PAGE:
7 in 10 Indian online shoppers surveyed believe live commerce will be useful; Want to use it to reach out to someone live for product demo, terms of sale, returns, warranty and pricing
- ● Feedback indicates many Indian consumers prefer ability to interact during their shopping as commonly observed in retail stores and markets
- ● 35% keen to even discuss pricing/discounts with a seller representative if a live commerce capability was introduced
- ● 4% say they are willing to do on the spot purchase for products they need in a live commerce session
- ● Feedback indicates Government of India should make indigenous standards for live commerce
- ● Platforms may consider introducing live commerce for high value products with product or order value above INR 10,000 and over time expand across more products
- ● Live commerce likely has potential to drive the next growth wave for Indian ecommerce platforms
January 11, 2023, New Delhi: Banking on online shopping habits developed by consumers during the pandemic driven lockdowns, many platforms are starting to experiment with live commerce and find new ways to engage consumers. In India, major ecommerce platforms like Amazon, Walmart-owned Flipkart and Myntra have launched live commerce capability where influencers can use the platform to promote products and engage with consumers.
Live commerce or livestream shopping — selling products or services directly on social media — has been extremely popular in China since 2016. The difference between livestream shopping and traditional online shopping is that the former is unedited, with the audience interacting with the host in real time. Unlike traditional online shopping, potential customers who tune in can ask questions or comment, and the host or hosts, generally major influencers, can address them as they model or review a product. These shows are usually streamed on e-commerce apps, social media platforms, and websites. The trend, though relatively new in India, is in line with global majors experimenting with live interactive sessions as an avenue to drive mindshare, build loyalty and deliver experiences for customers that will ultimately drive sales. India's ecommerce market is projected to be $220 billion by 2025, while live commerce could touch upwards of $50 billion in terms of Gross Merchandise Value (GMV), according to EY India.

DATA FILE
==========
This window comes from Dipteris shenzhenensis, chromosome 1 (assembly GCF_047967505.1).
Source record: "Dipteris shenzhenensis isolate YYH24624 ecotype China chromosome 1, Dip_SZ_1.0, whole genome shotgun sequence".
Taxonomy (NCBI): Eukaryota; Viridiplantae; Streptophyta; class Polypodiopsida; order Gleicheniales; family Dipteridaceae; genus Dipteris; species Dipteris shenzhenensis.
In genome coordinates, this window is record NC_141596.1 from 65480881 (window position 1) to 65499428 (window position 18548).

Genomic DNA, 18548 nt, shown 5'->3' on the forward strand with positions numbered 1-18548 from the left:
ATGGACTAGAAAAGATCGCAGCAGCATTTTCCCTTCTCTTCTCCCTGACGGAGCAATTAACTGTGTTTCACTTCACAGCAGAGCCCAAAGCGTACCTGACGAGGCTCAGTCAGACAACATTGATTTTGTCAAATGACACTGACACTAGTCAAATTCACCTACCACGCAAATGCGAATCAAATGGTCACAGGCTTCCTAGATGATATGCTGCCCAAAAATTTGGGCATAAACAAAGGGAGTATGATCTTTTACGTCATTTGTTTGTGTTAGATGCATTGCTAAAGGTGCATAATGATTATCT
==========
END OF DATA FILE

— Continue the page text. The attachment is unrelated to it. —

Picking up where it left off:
While platforms in China have used live commerce since 2016, those in India are just getting started. The International Standards Organisation or ISO has proposed a standard on Live Commerce ISO/TC 321 for adoption by countries. The standard which has largely been worked upon by China provides the context that Live Commerce in 2021 was a market worth $172 billion in China alone and projected to grow to $307 billion by 2025. India either can accept the ISO/TC 321 standard and operationalise it or create its own standard based on local market dynamics and consumer preferences and submit the same to ISO for inclusion in the ISO/TC 321 standard.
To understand whether Live Commerce is something that appeals to ecommerce users in India and how they are likely to use the same, LocalCircles conducted a national study which received over 21,000 responses from existing ecommerce shoppers located in 296 districts of India. 63% respondents were men while 37% respondents were women. 46% respondents were from tier 1, 33% from tier 2 and 21% respondents were from tier 3, 4 and rural districts.
69% ecommerce users surveyed indicate that live seller/product/platform representative interactions when shopping online will be useful
In the first question, the survey asked ecommerce users, “When you are shopping online, will a live seller/product/platform representative available via video interaction help you?”. 10,882 responses were received to this question with 69% indicating keenness for live interaction before buying a product. However, 23% expressed no interest and 8% gave no clear response. The survey question provided that while 7 in 10 are keen to engage in interactive livestreaming shopping experience, 3 in 10 are unwilling.
54% of respondents want live interaction to “answer any questions regarding terms of sale and after sales services; 50% want it to “answer any questions related to a product”